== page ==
UNREVISED HANSARD NATIONAL ASSEMBLY 21 FEBRUARY 2017 Page 143 Ms S R VAN SCHALKWYK: Chairperson, the ANC moves without notice:


That the House–




welcomes the appointment of South African tourist guide Ms Alushca Ritchie by the World Federation of Tourist Guides Associations as its new president on 15 February 2017;




further notes that Ritchie, a registered tourist guide from the Western Cape, was appointed to head the internationally recognised body at the 17th biennial World Federation of Tourist Guide Associations Convention which took place in Tehran, Iran, recently;




acknowledges that Ms Ritchie has been a wine specialist for the last 6 years, owns and manages a tourism business and has served as the chairperson of the Cape Tourist Guides Association;





believes that her appointment presents another opportunity for South Africa, to elevate the status of the guiding profession and to acknowledge the important role that our tourist guides play in providing superb visitor experiences; and




congratulates Ms Ritchie on her appointment, which presents an opportunity to promote a sector which is very rarely recognised as a profession.


Agreed to.




(Draft Resolution)


Mr M P GALO: Hon Chairperson, I move without notice on behalf of the AIC:


That the House-




appraises the current developments in our football fraternity;





notes the poor performance displayed by well-known and celebrated football team, Orlando Pirates, is an indication that football in this country is at stake;




further notes that what is more worrying is that that the Premier Soccer League affiliated clubs rely heavily on foreign strikers;




acknowledges that this has adverse effect on national squad‘s efficiency, sustainability and development; and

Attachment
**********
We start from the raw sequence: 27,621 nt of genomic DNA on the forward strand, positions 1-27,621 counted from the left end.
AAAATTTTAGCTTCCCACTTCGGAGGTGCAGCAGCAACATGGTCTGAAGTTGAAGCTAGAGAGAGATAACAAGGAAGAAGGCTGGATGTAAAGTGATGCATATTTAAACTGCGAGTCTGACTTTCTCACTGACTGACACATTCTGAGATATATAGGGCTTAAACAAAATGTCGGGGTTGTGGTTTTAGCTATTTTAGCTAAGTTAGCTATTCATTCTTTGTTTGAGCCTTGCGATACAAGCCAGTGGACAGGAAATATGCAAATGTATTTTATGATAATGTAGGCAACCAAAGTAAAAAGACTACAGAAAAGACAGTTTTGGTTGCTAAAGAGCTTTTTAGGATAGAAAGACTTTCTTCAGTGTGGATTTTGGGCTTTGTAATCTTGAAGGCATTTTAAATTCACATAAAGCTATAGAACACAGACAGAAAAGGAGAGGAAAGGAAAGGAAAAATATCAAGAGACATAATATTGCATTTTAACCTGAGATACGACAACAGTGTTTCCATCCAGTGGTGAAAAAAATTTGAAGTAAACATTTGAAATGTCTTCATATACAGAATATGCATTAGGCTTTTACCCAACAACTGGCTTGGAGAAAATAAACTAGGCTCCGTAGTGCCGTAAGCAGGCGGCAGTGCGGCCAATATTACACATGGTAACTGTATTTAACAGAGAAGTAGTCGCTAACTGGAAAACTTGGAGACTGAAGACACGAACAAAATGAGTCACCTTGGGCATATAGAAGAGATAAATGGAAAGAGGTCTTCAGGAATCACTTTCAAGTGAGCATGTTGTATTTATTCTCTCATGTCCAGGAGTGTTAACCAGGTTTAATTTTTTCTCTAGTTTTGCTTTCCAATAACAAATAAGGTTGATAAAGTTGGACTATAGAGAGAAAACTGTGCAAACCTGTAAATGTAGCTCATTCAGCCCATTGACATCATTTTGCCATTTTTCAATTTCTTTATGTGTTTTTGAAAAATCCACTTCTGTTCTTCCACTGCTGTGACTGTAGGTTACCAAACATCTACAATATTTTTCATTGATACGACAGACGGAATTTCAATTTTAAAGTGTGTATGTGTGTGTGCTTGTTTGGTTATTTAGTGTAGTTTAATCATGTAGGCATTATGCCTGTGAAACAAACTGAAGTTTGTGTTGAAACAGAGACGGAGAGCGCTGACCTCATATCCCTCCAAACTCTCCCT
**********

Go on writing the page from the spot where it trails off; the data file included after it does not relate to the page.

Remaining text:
recognises that it is in the local football that the national squad is to be strong; and




therefore, proposes that South Africa should be one of the countries to be reckoned with when it comes to sport, which is for peace, love and working minds.


The HOUSE CHAIRPERSON (Mr C T Frolick): Hon members, I now put the motion if there are no objections.



 UNREVISED HANSARD NATIONAL ASSEMBLY 21 FEBRUARY 2017 Page 146 Mr P J MNGUNI: The ANC objects, House Chair. The motion was not circulated.


The motion was not agreed to. Therefore the Motion Without notice will now be a Notice of Motion.


The HOUSE CHAIRPERSON (Mr C T Frolick): Hon Minister, why are you rising?


The MINISTER OF SCIENCE AND TECHNOLOGY: Hon Chairperson, I thought it was a South African team – Sundowns - that beat Pirates; not a foreign team! [Laughter.]


The HOUSE CHAIRPERSON (Mr C T Frolick): Yes, that is noted!


Mr M P GALO: You will be out very soon!




(Draft Resolution)


Mr P J MNGUNI: House Chair, the ANC moves without notice:







welcomes the opening of the Open Boxing League by the SA National Amateur Boxing Organisation on Saturday, 18 February 2017, at Mdantsane Indoor Centre;




notes that the aim of this initiative is to produce boxers for both Commonwealth Games in 2018 and Olympics in 2020;




recalls that South Africa had no boxing representatives in the 2016 Rio Olympics;




believes that the opening of the boxing league is going a long way in reviving development and boosting of boxing as a sport in South Africa; and




congratulates the SA National Amateur Boxing Organisation for this wonderful undertaking.


There was an objection.



 UNREVISED HANSARD NATIONAL ASSEMBLY 21 FEBRUARY 2017 Page 148 The motion was not agreed to. Therefore, the Motion Without Notice will now be a Notice of Motion.




(The late Phumelele Nkwenkwe Gaqa)


Mr L R MBINDA: Hon Chair, the PAC moves without notice:


That the House-